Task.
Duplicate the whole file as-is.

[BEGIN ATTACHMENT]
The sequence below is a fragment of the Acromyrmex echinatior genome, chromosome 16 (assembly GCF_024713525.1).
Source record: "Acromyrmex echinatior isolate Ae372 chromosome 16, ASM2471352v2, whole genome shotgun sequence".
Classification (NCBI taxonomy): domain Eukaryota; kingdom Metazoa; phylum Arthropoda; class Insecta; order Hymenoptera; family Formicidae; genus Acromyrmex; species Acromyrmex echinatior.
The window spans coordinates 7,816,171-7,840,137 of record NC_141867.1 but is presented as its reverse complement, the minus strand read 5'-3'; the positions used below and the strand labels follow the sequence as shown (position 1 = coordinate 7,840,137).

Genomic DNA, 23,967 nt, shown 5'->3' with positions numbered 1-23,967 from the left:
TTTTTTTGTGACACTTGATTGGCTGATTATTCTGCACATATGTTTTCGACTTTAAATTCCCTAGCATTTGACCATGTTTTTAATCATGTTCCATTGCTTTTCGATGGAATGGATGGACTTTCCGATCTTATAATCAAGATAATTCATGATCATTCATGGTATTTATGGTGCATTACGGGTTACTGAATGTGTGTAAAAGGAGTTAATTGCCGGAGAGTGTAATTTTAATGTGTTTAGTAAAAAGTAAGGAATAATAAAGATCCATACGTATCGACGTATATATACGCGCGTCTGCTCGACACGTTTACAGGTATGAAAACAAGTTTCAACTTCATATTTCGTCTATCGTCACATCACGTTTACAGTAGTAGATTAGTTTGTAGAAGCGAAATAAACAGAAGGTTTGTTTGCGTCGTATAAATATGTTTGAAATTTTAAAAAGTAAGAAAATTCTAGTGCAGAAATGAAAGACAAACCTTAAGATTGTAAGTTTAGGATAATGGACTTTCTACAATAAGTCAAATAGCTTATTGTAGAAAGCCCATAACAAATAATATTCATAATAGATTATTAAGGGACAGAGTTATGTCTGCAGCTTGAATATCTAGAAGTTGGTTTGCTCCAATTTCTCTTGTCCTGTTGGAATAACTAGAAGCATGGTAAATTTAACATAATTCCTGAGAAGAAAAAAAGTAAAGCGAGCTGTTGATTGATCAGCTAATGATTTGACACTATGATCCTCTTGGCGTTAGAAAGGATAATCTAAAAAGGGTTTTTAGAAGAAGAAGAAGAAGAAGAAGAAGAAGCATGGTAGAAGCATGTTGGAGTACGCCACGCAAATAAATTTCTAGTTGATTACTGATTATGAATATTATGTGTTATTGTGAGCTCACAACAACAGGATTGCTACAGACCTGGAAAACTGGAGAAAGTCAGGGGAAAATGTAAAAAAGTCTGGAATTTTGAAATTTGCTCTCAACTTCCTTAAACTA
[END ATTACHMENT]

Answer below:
The sequence below is a fragment of the Acromyrmex echinatior genome, chromosome 16 (assembly GCF_024713525.1).
Source record: "Acromyrmex echinatior isolate Ae372 chromosome 16, ASM2471352v2, whole genome shotgun sequence".
Classification (NCBI taxonomy): domain Eukaryota; kingdom Metazoa; phylum Arthropoda; class Insecta; order Hymenoptera; family Formicidae; genus Acromyrmex; species Acromyrmex echinatior.
The window spans coordinates 7,816,171-7,840,137 of record NC_141867.1 but is presented as its reverse complement, the minus strand read 5'-3'; the positions used below and the strand labels follow the sequence as shown (position 1 = coordinate 7,840,137).

Genomic DNA, 23,967 nt, shown 5'->3' with positions numbered 1-23,967 from the left:
TTTTTTTGTGACACTTGATTGGCTGATTATTCTGCACATATGTTTTCGACTTTAAATTCCCTAGCATTTGACCATGTTTTTAATCATGTTCCATTGCTTTTCGATGGAATGGATGGACTTTCCGATCTTATAATCAAGATAATTCATGATCATTCATGGTATTTATGGTGCATTACGGGTTACTGAATGTGTGTAAAAGGAGTTAATTGCCGGAGAGTGTAATTTTAATGTGTTTAGTAAAAAGTAAGGAATAATAAAGATCCATACGTATCGACGTATATATACGCGCGTCTGCTCGACACGTTTACAGGTATGAAAACAAGTTTCAACTTCATATTTCGTCTATCGTCACATCACGTTTACAGTAGTAGATTAGTTTGTAGAAGCGAAATAAACAGAAGGTTTGTTTGCGTCGTATAAATATGTTTGAAATTTTAAAAAGTAAGAAAATTCTAGTGCAGAAATGAAAGACAAACCTTAAGATTGTAAGTTTAGGATAATGGACTTTCTACAATAAGTCAAATAGCTTATTGTAGAAAGCCCATAACAAATAATATTCATAATAGATTATTAAGGGACAGAGTTATGTCTGCAGCTTGAATATCTAGAAGTTGGTTTGCTCCAATTTCTCTTGTCCTGTTGGAATAACTAGAAGCATGGTAAATTTAACATAATTCCTGAGAAGAAAAAAAGTAAAGCGAGCTGTTGATTGATCAGCTAATGATTTGACACTATGATCCTCTTGGCGTTAGAAAGGATAATCTAAAAAGGGTTTTTAGAAGAAGAAGAAGAAGAAGAAGAAGAAGCATGGTAGAAGCATGTTGGAGTACGCCACGCAAATAAATTTCTAGTTGATTACTGATTATGAATATTATGTGTTATTGTGAGCTCACAACAACAGGATTGCTACAGACCTGGAAAACTGGAGAAAGTCAGGGGAAAATGTAAAAAAGTCTGGAATTTTGAAATTTGCTCTCAACTTCCTTAAACTA